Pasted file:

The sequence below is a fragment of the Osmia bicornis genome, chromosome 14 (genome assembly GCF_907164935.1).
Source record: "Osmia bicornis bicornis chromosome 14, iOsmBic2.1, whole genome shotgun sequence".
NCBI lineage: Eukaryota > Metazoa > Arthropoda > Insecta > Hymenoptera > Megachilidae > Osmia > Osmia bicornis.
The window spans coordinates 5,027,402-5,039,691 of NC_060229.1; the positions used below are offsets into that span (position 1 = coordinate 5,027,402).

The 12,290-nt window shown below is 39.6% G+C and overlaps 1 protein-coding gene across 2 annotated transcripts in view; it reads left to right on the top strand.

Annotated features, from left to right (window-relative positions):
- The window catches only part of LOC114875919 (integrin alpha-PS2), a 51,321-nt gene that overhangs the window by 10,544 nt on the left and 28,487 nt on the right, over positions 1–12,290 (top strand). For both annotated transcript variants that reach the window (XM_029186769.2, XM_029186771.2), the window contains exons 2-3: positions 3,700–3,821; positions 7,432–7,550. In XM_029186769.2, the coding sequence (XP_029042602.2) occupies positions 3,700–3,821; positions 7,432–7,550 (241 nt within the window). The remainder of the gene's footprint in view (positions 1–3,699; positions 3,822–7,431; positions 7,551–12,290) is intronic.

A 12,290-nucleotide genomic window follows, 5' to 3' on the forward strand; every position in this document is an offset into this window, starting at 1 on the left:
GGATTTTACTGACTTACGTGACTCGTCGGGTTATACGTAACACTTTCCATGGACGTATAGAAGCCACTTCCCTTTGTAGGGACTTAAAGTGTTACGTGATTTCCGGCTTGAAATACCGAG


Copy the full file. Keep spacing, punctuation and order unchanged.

The sequence below is a fragment of the Osmia bicornis genome, chromosome 14 (genome assembly GCF_907164935.1).
Source record: "Osmia bicornis bicornis chromosome 14, iOsmBic2.1, whole genome shotgun sequence".
NCBI lineage: Eukaryota > Metazoa > Arthropoda > Insecta > Hymenoptera > Megachilidae > Osmia > Osmia bicornis.
The window spans coordinates 5,027,402-5,039,691 of NC_060229.1; the positions used below are offsets into that span (position 1 = coordinate 5,027,402).

The 12,290-nt window shown below is 39.6% G+C and overlaps 1 protein-coding gene across 2 annotated transcripts in view; it reads left to right on the top strand.

Annotated features, from left to right (window-relative positions):
- The window catches only part of LOC114875919 (integrin alpha-PS2), a 51,321-nt gene that overhangs the window by 10,544 nt on the left and 28,487 nt on the right, over positions 1–12,290 (top strand). For both annotated transcript variants that reach the window (XM_029186769.2, XM_029186771.2), the window contains exons 2-3: positions 3,700–3,821; positions 7,432–7,550. In XM_029186769.2, the coding sequence (XP_029042602.2) occupies positions 3,700–3,821; positions 7,432–7,550 (241 nt within the window). The remainder of the gene's footprint in view (positions 1–3,699; positions 3,822–7,431; positions 7,551–12,290) is intronic.

A 12,290-nucleotide genomic window follows, 5' to 3' on the forward strand; every position in this document is an offset into this window, starting at 1 on the left:
GGATTTTACTGACTTACGTGACTCGTCGGGTTATACGTAACACTTTCCATGGACGTATAGAAGCCACTTCCCTTTGTAGGGACTTAAAGTGTTACGTGATTTCCGGCTTGAAATACCGAG